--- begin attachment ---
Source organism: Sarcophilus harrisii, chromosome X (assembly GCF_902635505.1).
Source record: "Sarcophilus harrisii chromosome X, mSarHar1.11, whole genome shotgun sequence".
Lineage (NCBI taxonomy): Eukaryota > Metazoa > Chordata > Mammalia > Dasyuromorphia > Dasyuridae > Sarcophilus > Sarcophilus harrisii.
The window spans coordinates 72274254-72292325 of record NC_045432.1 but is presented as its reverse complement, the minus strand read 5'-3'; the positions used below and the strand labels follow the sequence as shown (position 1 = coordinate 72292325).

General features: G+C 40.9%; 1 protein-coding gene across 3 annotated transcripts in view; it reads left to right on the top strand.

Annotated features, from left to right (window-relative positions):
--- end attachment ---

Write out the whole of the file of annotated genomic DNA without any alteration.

Source organism: Sarcophilus harrisii, chromosome X (assembly GCF_902635505.1).
Source record: "Sarcophilus harrisii chromosome X, mSarHar1.11, whole genome shotgun sequence".
Lineage (NCBI taxonomy): Eukaryota > Metazoa > Chordata > Mammalia > Dasyuromorphia > Dasyuridae > Sarcophilus > Sarcophilus harrisii.
The window spans coordinates 72274254-72292325 of record NC_045432.1 but is presented as its reverse complement, the minus strand read 5'-3'; the positions used below and the strand labels follow the sequence as shown (position 1 = coordinate 72292325).

General features: G+C 40.9%; 1 protein-coding gene across 3 annotated transcripts in view; it reads left to right on the top strand.

Annotated features, from left to right (window-relative positions):